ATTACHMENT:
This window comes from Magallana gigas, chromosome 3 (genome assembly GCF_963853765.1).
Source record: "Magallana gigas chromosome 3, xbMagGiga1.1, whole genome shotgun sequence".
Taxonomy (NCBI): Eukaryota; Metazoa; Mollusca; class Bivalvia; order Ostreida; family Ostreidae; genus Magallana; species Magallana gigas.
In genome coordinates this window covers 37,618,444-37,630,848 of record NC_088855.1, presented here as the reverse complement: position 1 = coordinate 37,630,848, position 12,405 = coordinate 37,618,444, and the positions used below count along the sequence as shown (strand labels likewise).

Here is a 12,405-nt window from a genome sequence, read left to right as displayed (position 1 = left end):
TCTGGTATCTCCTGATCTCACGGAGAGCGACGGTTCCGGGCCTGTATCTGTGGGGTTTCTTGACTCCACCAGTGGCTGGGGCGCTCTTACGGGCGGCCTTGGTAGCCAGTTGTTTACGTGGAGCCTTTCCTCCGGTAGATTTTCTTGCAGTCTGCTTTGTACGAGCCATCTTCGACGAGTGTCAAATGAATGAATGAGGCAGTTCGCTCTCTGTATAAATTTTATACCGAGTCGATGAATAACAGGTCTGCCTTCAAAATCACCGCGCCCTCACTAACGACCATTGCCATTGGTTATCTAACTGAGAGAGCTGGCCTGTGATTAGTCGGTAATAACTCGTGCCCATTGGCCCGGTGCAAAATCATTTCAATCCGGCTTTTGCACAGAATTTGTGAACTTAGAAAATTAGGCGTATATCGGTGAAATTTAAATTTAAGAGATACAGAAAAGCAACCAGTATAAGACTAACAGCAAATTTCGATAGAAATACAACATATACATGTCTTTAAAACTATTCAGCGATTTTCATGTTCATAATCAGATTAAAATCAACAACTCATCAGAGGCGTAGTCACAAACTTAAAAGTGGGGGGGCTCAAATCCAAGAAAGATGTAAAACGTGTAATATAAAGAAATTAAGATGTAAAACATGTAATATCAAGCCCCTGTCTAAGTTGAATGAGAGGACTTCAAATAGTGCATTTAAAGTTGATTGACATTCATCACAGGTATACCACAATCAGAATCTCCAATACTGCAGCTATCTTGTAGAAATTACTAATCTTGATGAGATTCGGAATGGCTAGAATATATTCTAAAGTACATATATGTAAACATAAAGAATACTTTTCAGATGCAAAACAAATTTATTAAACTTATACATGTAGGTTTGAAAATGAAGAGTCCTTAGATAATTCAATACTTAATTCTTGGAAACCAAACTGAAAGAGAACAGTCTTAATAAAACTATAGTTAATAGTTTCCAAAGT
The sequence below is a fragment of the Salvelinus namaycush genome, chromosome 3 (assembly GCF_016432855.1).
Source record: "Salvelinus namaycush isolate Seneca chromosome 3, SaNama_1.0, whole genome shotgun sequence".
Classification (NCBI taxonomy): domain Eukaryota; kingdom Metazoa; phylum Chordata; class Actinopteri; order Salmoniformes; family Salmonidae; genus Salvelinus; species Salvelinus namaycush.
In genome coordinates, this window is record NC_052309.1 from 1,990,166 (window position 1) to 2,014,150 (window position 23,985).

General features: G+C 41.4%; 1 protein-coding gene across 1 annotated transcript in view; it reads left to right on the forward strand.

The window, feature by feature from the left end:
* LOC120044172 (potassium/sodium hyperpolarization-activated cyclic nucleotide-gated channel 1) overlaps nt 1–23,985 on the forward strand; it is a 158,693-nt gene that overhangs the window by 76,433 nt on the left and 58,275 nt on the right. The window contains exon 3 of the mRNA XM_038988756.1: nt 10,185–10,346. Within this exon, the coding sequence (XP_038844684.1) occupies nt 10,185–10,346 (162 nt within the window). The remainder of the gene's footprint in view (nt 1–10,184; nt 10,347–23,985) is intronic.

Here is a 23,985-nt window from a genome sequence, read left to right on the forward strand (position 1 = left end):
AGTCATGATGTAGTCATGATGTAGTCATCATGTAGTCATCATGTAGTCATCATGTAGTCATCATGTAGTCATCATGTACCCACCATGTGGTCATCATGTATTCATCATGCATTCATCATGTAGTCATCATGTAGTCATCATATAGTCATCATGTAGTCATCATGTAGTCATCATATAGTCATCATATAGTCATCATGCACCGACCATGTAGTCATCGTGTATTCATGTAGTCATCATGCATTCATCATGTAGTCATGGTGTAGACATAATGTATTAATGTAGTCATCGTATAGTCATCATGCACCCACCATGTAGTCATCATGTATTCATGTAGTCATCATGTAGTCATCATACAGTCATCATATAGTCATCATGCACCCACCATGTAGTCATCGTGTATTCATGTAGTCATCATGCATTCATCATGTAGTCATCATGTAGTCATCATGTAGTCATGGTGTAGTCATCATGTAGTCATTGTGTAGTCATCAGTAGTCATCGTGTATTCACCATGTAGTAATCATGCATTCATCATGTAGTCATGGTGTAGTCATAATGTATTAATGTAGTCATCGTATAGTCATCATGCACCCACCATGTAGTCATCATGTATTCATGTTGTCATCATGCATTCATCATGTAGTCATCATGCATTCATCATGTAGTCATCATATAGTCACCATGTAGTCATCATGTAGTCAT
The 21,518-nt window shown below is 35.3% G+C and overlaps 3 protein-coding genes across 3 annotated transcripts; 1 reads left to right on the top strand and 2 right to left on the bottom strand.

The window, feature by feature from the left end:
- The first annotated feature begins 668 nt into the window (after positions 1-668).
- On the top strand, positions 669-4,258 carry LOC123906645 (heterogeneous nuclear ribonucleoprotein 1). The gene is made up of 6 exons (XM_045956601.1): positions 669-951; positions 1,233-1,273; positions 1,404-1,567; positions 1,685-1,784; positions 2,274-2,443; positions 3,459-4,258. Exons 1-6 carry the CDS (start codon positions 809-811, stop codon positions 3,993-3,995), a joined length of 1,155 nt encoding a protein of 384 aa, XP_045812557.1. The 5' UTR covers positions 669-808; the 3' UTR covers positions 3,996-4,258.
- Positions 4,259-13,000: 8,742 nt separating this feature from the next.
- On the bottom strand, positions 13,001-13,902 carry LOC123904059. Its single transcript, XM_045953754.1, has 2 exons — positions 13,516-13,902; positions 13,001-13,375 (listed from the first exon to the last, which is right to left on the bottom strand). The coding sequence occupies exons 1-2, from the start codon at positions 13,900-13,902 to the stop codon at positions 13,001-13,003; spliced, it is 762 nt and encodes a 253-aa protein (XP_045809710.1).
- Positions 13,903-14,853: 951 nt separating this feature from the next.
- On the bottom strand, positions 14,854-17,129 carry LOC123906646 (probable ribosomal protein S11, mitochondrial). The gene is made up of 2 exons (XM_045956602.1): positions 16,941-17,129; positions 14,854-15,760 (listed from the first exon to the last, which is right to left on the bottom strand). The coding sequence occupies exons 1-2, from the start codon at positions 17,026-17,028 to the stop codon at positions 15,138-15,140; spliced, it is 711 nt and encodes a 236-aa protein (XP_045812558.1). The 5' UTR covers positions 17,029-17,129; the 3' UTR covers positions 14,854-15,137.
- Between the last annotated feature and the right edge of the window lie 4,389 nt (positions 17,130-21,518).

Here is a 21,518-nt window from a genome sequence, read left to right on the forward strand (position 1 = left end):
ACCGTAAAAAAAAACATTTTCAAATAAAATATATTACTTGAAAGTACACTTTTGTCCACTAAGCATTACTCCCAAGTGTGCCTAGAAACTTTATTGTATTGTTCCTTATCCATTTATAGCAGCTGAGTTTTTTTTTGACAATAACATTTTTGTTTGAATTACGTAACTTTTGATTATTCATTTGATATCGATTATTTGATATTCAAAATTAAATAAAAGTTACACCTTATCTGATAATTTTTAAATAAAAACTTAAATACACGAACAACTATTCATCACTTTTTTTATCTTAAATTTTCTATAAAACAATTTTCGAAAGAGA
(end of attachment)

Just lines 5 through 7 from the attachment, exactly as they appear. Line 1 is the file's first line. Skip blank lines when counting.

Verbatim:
Here is a 12,405-nt window from a genome sequence, read left to right as displayed (position 1 = left end):
TCTGGTATCTCCTGATCTCACGGAGAGCGACGGTTCCGGGCCTGTATCTGTGGGGTTTCTTGACTCCACCAGTGGCTGGGGCGCTCTTACGGGCGGCCTTGGTAGCCAGTTGTTTACGTGGAGCCTTTCCTCCGGTAGATTTTCTTGCAGTCTGCTTTGTACGAGCCATCTTCGACGAGTGTCAAATGAATGAATGAGGCAGTTCGCTCTCTGTATAAATTTTATACCGAGTCGATGAATAACAGGTCTGCCTTCAAAATCACCGCGCCCTCACTAACGACCATTGCCATTGGTTATCTAACTGAGAGAGCTGGCCTGTGATTAGTCGGTAATAACTCGTGCCCATTGGCCCGGTGCAAAATCATTTCAATCCGGCTTTTGCACAGAATTTGTGAACTTAGAAAATTAGGCGTATATCGGTGAAATTTAAATTTAAGAGATACAGAAAAGCAACCAGTATAAGACTAACAGCAAATTTCGATAGAAATACAACATATACATGTCTTTAAAACTATTCAGCGATTTTCATGTTCATAATCAGATTAAAATCAACAACTCATCAGAGGCGTAGTCACAAACTTAAAAGTGGGGGGGCTCAAATCCAAGAAAGATGTAAAACGTGTAATATAAAGAAATTAAGATGTAAAACATGTAATATCAAGCCCCTGTCTAAGTTGAATGAGAGGACTTCAAATAGTGCATTTAAAGTTGATTGACATTCATCACAGGTATACCACAATCAGAATCTCCAATACTGCAGCTATCTTGTAGAAATTACTAATCTTGATGAGATTCGGAATGGCTAGAATATATTCTAAAGTACATATATGTAAACATAAAGAATACTTTTCAGATGCAAAACAAATTTATTAAACTTATACATGTAGGTTTGAAAATGAAGAGTCCTTAGATAATTCAATACTTAATTCTTGGAAACCAAACTGAAAGAGAACAGTCTTAATAAAACTATAGTTAATAGTTTCCAAAGT
The sequence below is a fragment of the Salvelinus namaycush genome, chromosome 3 (assembly GCF_016432855.1).